Like father like son, when it comes to Jaguars

Published: 14 December 2010

My first recollection of Jaguar was at the (now long since demolished) showroom of Howells of Cardiff. I was about 7 years old. My granddad was (god help him) trying to negotiate a deal on a Triumph Acclaim, while my father and I wandered into the BL showroom next door to see a Series III XJ12 in Gunmetal with red leather. To my young eyes it was sleek, exotic and intoxicating. The door felt heavy like a bank vault and, inside, the leather was thick and the wood dark and lustrous. It was like nothing I'd seen. I was hooked.

My dad subsequently went on to have several Jags, usually egged on by me. His best was one of the few XJ40 V12s sold before the X300 model change. Flamenco red with red-piped doeskin hide and claret carpets. Creamy engine with a subtle rumble on acceleration. To my horror he sold it less than a year after he bought it (in a rare moment of sanity, he'd realised the fuel bills and depreciation were unjustifiable). In his heart I think even now he wishes he still had it.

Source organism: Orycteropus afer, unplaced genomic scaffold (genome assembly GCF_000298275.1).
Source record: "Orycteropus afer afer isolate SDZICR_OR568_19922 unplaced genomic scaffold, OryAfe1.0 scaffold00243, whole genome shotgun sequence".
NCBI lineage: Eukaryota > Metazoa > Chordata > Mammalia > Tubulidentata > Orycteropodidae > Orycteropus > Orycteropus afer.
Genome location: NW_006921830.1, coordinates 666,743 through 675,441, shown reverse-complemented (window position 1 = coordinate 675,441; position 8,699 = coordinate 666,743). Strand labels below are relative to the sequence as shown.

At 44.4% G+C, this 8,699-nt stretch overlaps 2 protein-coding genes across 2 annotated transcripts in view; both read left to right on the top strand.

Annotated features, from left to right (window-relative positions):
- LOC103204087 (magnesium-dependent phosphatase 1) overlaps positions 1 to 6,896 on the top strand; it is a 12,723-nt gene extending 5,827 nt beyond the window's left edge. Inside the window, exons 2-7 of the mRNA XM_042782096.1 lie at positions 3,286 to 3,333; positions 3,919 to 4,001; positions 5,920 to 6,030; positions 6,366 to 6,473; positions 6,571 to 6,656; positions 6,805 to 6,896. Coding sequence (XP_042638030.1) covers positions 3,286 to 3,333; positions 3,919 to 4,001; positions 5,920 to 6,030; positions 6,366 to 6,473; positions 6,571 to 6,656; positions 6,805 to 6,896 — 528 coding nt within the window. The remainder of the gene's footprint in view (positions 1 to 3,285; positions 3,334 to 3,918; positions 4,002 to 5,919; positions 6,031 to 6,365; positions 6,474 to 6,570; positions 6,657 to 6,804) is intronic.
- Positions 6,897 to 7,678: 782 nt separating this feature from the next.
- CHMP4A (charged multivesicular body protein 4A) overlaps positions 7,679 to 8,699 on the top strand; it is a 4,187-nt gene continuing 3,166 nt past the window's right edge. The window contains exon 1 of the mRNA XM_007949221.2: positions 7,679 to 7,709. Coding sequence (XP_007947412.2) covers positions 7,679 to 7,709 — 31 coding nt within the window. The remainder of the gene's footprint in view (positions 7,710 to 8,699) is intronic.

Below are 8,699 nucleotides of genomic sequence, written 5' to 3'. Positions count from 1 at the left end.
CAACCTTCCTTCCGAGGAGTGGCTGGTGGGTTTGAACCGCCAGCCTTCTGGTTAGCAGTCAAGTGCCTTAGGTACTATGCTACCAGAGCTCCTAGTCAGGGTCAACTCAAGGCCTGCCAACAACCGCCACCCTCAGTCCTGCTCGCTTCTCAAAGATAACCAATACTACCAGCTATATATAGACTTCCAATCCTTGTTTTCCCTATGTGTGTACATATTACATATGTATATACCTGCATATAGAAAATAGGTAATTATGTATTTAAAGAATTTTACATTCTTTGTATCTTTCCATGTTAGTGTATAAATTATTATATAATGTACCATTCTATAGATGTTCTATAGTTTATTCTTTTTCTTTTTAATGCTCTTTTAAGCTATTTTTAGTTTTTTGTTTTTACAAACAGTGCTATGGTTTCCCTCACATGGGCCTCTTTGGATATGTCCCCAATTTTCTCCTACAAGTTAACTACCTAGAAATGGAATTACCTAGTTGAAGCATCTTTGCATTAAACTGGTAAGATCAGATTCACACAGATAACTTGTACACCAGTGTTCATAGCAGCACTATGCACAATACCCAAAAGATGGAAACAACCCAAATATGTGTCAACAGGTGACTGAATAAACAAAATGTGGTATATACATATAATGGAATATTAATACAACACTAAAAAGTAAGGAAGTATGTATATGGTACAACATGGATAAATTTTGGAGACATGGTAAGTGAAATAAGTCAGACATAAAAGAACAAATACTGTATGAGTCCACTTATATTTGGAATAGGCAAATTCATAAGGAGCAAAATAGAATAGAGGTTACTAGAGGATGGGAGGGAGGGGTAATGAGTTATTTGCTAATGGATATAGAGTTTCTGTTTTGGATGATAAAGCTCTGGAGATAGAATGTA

As soon as I could afford it I bought my first Jag. It was "only" an X Type but it was still a dream come true. A black Sport model (3 litre manual 4WD). I can only think that those who criticise the X type (especially the petrol version) have never driven one. Sure it shared some parts with a Ford, but nobody ever seems to worry as they shell out for over-priced Audis which share heavily with VWs, Seats and Skodas.

I am now lucky enough to own a supercharged XF. A brutally fast, thoroughly modern car that needs no misty-eyed sentimentality to justify its existence. But at the same time it's every inch a Jag. I can still see the bonnet bulge and headlight cowl of that XJ12 as I sit in the driver's seat. What more could I ask?

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